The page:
If you refuse (as they tend to crush the grapes with the tins of beans), they respond by scanning the items at lightning speed resulting in a mountain of shopping piled up waiting to be bagged. This then irritates the people behind in the queue, creating potential for another flare up! I survive it all by going into anthropologist mode, an invisible observer of a society that is losing its way.

Sunday March 16

Back in the Algarve, it appears Martyn has spent the past two months busily considering painting the house. Every few days he tells me how he is about to start and how he now has all the paint he needs. A few days later he then tells me that he has all the equipment and is about to begin. Then I tend to hear about a morning of tennis or how it was such a lovely day he went to the beach. Then, after a few more days he tells me he is about to start painting the house, as if this is all new information. Occasionally I hear about how he wasn’t able to begin decorating after all as he had strained his arm or pulled a muscle (at tennis I presume).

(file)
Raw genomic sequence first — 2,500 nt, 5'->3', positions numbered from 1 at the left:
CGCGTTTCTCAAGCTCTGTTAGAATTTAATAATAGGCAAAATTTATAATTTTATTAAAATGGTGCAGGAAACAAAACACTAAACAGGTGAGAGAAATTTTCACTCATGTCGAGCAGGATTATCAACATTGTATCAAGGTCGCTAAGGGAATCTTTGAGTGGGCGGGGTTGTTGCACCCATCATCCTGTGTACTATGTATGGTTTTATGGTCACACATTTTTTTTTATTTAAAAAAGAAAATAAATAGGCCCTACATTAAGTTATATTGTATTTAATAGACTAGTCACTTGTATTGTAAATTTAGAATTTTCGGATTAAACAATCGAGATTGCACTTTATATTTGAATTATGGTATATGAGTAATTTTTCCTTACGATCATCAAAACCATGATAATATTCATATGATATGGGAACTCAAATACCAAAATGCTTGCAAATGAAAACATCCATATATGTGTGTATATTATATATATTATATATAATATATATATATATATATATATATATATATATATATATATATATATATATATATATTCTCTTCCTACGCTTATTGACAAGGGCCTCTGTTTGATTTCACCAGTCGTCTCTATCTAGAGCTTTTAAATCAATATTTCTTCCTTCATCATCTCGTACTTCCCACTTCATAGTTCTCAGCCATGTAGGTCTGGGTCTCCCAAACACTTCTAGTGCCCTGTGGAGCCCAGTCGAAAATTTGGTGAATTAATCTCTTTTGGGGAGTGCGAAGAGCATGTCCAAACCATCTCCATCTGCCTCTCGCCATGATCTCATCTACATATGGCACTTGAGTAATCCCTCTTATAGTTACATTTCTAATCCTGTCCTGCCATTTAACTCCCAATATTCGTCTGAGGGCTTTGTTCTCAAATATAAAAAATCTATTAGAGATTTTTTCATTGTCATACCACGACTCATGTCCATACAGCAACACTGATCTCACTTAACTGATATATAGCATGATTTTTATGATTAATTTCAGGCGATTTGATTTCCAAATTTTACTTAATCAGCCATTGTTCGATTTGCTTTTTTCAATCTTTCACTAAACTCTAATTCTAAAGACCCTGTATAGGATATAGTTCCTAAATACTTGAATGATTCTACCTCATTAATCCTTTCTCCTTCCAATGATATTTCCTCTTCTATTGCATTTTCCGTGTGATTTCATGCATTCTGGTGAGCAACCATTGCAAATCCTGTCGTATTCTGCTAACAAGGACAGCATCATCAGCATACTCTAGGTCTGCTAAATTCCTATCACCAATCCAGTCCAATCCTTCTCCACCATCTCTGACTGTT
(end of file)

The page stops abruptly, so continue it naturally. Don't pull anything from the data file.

On the farm most of the piglets have been killed and are safely tucked up in the freezer. Earlier this week Martyn saved a neighbour’s guests from having a holiday from hell experience. As he made his way to the pig terrace to ‘finish off’ one of the piglets, he became aware of a presence on the terrace above him. He looked up to see a beaming Dutch woman shouting “Oh you have piglets…how sweet…let me get my camera”